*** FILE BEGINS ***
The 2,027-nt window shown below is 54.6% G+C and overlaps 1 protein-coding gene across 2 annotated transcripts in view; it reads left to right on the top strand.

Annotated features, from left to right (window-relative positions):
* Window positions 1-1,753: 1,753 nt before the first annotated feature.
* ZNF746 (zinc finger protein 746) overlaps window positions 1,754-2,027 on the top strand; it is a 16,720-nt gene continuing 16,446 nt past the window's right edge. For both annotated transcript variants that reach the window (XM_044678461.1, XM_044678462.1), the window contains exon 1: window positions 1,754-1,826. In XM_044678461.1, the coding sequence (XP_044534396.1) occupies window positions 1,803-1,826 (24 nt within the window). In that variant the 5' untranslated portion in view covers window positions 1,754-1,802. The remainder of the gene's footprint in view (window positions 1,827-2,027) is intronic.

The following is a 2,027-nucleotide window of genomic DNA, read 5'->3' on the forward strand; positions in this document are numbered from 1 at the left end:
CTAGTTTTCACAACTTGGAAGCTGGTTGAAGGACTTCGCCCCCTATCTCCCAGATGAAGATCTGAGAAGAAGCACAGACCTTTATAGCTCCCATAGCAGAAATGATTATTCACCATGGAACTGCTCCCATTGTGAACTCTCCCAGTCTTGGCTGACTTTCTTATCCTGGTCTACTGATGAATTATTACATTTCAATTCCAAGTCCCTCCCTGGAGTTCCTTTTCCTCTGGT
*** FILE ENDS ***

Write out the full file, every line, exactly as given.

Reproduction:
The 2,027-nt window shown below is 54.6% G+C and overlaps 1 protein-coding gene across 2 annotated transcripts in view; it reads left to right on the top strand.

Annotated features, from left to right (window-relative positions):
* Window positions 1-1,753: 1,753 nt before the first annotated feature.
* ZNF746 (zinc finger protein 746) overlaps window positions 1,754-2,027 on the top strand; it is a 16,720-nt gene continuing 16,446 nt past the window's right edge. For both annotated transcript variants that reach the window (XM_044678461.1, XM_044678462.1), the window contains exon 1: window positions 1,754-1,826. In XM_044678461.1, the coding sequence (XP_044534396.1) occupies window positions 1,803-1,826 (24 nt within the window). In that variant the 5' untranslated portion in view covers window positions 1,754-1,802. The remainder of the gene's footprint in view (window positions 1,827-2,027) is intronic.

The following is a 2,027-nucleotide window of genomic DNA, read 5'->3' on the forward strand; positions in this document are numbered from 1 at the left end:
CTAGTTTTCACAACTTGGAAGCTGGTTGAAGGACTTCGCCCCCTATCTCCCAGATGAAGATCTGAGAAGAAGCACAGACCTTTATAGCTCCCATAGCAGAAATGATTATTCACCATGGAACTGCTCCCATTGTGAACTCTCCCAGTCTTGGCTGACTTTCTTATCCTGGTCTACTGATGAATTATTACATTTCAATTCCAAGTCCCTCCCTGGAGTTCCTTTTCCTCTGGT